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Let me guess... is it god?

That answer simpliciter would be unsatisfying. It depends on what kind of God one believes in. I believe the only God that can provide the complexity for the distinctions necessary for numbers is the Christian God of the Bible who has a mind and makes man according to that image. Thus the ultimate principle is not a monad. I think Pythagoras had no coherent explanation of how multiplicity extended from the Monad, which makes me wonder: do atheists who believe in the reality of numbers believe in a Parmenidian One?

And this, right here, shows that for you this whole exercise is just a gigantic game of special pleading.  Everybody else (Pythagoreans, etc.) must "account for" and "justify" every tiny element of their world-view against an enormous tide of hyper-"skepticism" that aims to pick their words apart down to the sub-quantum scale, while you just say, "Magic Man dun it, 'cause he's got a mind," and expect all inquiry to immediately screech to a halt.  Your own beliefs, naturally, don't have to provide any coherent explanations for anything, or "account" for how a "mind" could exist prior to anything it could experience or think about while having no brain or any equivalent to think with, or time to think during, and so on.

If you required "coherent explanations" from Christianity the way you do of the Pythagoreans, you would have to pitch it right out the window post haste.  Christians have been providing incoherent explanations for things, and fighting tooth and nail with each other over them, since before they even called themselves "Christians."  Just look at how the epistles of Paul and James go at each other, or compare the Christology of the Book of Hebrews (Jesus was a celestial High Priest who offered his blood in a Heavenly Sanctuary) vs. the Christology of the Gospels (Jesus' blood was shed on Earth), or if you want to go back to Christianity's predecessors, notice how the authors of the Books of Job and Jonah tear into the Deuteronomistic theology.  Christianity's incoherence is self-evident: just look at the many and varied sects there were[1] before Emperor Constantine and what would become the Roman Catholic Church were able to hammer things together by force for awhile...  And as soon as they couldn't anymore: thousands of Christian sects.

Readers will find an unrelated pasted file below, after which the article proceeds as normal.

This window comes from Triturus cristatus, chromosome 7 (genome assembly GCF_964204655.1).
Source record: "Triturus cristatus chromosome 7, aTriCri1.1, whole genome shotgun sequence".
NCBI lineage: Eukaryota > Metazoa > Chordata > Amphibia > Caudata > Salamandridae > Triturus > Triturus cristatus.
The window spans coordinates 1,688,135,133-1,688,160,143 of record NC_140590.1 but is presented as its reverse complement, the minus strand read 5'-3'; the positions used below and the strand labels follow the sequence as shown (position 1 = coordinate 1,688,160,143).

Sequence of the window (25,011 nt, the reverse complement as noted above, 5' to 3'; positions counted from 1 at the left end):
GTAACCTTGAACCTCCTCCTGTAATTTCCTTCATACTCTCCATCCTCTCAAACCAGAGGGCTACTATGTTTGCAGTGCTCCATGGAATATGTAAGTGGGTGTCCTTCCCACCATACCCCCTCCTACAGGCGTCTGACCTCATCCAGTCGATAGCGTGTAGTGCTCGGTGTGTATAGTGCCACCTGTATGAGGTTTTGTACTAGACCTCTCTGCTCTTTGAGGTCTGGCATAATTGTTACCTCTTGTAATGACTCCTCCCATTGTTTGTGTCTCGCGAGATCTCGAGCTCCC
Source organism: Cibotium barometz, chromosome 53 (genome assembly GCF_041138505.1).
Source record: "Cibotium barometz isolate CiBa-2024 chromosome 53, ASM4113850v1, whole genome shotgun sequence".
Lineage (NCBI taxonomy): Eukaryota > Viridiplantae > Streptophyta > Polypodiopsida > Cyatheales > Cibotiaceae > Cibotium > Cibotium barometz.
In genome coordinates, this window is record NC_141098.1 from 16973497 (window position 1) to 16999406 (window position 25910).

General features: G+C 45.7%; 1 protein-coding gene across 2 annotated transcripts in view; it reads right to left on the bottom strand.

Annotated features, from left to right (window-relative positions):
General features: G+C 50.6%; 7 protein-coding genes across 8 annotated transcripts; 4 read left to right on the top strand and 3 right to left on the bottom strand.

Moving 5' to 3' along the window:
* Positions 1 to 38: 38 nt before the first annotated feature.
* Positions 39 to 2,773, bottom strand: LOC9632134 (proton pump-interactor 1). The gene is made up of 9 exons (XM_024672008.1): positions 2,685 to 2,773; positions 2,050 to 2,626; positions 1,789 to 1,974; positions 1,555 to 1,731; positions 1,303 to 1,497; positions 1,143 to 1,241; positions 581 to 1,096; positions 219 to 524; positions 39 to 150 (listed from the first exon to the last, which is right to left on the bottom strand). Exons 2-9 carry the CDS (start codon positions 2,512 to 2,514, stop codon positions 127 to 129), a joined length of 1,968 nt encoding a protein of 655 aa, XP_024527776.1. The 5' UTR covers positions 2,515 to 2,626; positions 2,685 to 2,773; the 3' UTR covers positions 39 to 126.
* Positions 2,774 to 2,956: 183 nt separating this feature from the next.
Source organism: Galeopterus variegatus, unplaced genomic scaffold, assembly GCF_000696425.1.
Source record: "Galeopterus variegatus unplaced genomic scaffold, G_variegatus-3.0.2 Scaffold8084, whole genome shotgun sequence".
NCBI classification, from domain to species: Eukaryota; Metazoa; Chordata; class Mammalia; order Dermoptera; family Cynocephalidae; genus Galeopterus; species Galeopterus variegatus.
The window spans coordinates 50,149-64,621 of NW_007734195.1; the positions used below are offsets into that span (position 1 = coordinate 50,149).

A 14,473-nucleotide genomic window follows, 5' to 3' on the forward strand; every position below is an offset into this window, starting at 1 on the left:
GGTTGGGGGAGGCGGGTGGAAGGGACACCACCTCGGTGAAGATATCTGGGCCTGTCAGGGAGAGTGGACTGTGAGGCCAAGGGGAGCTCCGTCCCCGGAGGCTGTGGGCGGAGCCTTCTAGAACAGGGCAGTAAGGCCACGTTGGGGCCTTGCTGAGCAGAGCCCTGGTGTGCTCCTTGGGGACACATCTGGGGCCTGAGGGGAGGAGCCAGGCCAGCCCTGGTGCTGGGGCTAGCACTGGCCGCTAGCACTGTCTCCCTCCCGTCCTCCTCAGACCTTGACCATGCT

But oh, no, Pythagoreanism is wrong because they didn't provide you a "coherent" explanation of how the Monad became the Dyad.  Oh and nevermind that the Pythagoreans deliberately sought to keep their teachings secret, and we're lucky to know anything about them at all.  Let's just assume that since no explanation that meets your incredibly exacting standards for "coherence" (never applied to your own beliefs, of course) has been passed down to our time, that they did not have one, and one could never be found.  Let's just ignore that the Pythagoreans run circles around Christianity when it comes to "coherence" and logical and empirical demonstrations of their ideas.  Because, if any nit, no matter how tiny, can be found to pick, their ideas can be dismissed out of hand and your ridiculous Bible-worshiping presuppositionalism can "win" by default.

Didn't your guy Jesus say something about getting the plank out of your eye before going after the speck in someone else's?  When it comes to "coherency" of one's world-view, you ought to take his advice.
 1. Ranging from Torah-observant "Jesus was a human prophet" Ebionites to Gnostics who taught that Yahweh was an evil Demiurge and Jesus was an emanation of the Goddess Sophia (Herself an emanation of the ineffable, transcendent Father) who came to set our spirits free from Yahweh's tyranny--oh, and by the way he was never actually a man of flesh and blood--and everything in between, including the proto-Catholics who split the difference.
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